Distribution of power within the building
In many cases, power is supplied by the power utility to a building at the utilization voltage. In these cases, the distribution of power within the building is achieved through the use of a simple radial distribution system.
In cases where the utility service voltage is at higher than the utilization voltage within the building, the system design engineer has a choice of a number of types of systems that may be used.
This technical article focuses on two major types of radial distribution systems while the next part will cover few practical modifications of them (read it here).
- Simple low voltage radial system
- Simple medium voltage radial system
- Loop-primary system – radial secondary system
- Primary selective system – secondary radial system
- Two-source primary – secondary selective system
In a conventional low-voltage radial system, the utility owns the pole-mounted or pad-mounted transformers that step their distribution voltage down from medium voltage to the utilization voltage, typically 480/277 Vac or 208/120 Vac. In these cases, the service equipment is generally a low-voltage main distribution switchgear or switchboard.
Specific requirements for service entrance equipment may be found in NEC Article 230, Services.
Each feeder is connected to the switchgear or switchboard bus through a circuit breaker or other overcurrent protective device. A relatively small number of circuits are used to distribute power to the loads.
Because the entire load is served from a single source, full advantage can be taken of the diversity among the loads.
This makes it possible for the utility to minimize the installed transformer capacity. However, if capacity requirements grow, the voltage regulation and efficiency of this system may be poor because of the low-voltage feeders and single source.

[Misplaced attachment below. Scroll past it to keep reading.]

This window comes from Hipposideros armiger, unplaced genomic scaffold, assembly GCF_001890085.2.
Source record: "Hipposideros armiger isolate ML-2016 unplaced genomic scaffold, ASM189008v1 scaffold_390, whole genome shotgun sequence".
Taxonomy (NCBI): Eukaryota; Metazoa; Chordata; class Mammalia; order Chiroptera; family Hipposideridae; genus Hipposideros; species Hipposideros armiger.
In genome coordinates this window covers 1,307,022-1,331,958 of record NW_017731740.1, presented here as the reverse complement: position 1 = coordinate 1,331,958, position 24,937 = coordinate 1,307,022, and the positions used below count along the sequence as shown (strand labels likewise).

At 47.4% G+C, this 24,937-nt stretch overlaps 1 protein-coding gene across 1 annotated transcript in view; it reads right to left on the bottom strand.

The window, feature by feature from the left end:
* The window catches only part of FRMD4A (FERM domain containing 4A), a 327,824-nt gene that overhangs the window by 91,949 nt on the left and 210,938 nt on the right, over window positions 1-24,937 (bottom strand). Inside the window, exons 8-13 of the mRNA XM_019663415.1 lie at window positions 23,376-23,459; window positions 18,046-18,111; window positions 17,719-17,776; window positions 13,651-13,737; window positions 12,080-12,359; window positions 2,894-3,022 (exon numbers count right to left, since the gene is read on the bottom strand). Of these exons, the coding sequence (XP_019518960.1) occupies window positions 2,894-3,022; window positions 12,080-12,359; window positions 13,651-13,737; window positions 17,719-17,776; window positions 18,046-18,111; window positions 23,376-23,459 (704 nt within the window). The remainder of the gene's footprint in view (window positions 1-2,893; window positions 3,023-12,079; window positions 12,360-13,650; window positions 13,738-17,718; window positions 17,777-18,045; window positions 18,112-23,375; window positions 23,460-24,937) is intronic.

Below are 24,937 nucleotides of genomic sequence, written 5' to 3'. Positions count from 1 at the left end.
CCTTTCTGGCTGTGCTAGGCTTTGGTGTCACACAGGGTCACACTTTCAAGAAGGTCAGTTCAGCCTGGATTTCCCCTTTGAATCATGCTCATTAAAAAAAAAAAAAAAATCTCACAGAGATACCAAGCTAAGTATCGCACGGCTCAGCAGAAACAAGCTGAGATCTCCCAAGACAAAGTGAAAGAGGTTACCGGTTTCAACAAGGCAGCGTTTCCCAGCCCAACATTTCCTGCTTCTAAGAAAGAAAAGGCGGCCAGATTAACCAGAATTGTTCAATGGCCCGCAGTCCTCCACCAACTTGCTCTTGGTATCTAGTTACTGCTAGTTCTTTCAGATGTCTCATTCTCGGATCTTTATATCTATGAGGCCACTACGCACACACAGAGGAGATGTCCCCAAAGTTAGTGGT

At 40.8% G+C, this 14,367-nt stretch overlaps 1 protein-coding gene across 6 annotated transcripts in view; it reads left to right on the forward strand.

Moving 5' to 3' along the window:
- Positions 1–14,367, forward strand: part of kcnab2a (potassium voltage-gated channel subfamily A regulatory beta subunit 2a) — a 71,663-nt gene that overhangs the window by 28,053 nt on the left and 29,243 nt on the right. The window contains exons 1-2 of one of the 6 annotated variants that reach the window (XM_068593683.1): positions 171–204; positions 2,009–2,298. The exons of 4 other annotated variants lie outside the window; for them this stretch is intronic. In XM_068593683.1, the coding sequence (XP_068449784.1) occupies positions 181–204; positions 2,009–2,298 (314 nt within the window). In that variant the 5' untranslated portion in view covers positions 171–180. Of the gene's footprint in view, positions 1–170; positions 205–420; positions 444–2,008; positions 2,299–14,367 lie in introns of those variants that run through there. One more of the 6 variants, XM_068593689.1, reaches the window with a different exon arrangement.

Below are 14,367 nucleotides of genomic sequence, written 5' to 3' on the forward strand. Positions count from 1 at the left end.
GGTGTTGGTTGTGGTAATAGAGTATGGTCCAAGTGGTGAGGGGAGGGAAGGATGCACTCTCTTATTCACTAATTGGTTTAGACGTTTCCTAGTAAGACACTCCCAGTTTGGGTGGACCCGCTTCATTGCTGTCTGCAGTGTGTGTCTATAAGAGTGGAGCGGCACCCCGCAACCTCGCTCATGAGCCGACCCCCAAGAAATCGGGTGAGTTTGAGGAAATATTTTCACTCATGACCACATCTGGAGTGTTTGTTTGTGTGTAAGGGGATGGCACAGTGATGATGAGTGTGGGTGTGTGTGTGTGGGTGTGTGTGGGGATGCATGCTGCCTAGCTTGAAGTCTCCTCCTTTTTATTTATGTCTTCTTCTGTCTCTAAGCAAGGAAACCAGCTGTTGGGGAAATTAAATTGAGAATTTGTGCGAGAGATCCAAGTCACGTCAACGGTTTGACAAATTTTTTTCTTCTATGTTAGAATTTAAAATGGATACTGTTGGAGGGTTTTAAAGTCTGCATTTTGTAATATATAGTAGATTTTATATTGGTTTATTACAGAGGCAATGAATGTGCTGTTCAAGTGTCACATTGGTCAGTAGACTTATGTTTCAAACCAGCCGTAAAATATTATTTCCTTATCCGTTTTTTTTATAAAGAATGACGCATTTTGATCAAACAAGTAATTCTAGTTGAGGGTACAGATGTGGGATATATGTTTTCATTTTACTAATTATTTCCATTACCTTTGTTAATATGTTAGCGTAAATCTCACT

Typically, the cost of the low-voltage feeder circuits and their associated circuit breakers are high when the feeders are long and the peak demand is above 1000 kVA.
Additionally, a fault on the Service Switchgear or Switchboards low-voltage bus will cause the main overcurrent protective device to operate, interrupting service to all loads. Service cannot be restored until the necessary repairs have been made.
A fault on a low-voltage feeder circuit will interrupt service to all the loads supplied by that feeder. An engineer needs to plan ahead for these contingencies by incorporating backup power plans during the initial design of the power system.
Resiliency from storms, floods and other natural disasters can be accomplished with the addition of permanently installed standby generation, or by including a provision in the incoming Service equipment for the connection of a portable roll-up temporary generator.
Figure 2 shows a typical incoming service switchboard with the addition of a key interlocked generator breaker.
In this design, the breaker pair shares a single key that can only be used to close one breaker at a time. This arrangement ensures against paralleling with the utility but requires manual intervention in the event of an outage.
In a typical standby generation arrangement, automatic transfer switches are used to feed either Normal utility power or an alternate generator source of backup power to the critical loads. The transfer switches sense the loss of power from the Normal source and send a run command to the generator to start.
The location and type of the transfer switches depends on the Utility and the overall design intent. Transfer switches can be Service Entrance Rated and used as the main Service Disconnect feeding all the loads downstream.
See Figure 3 below.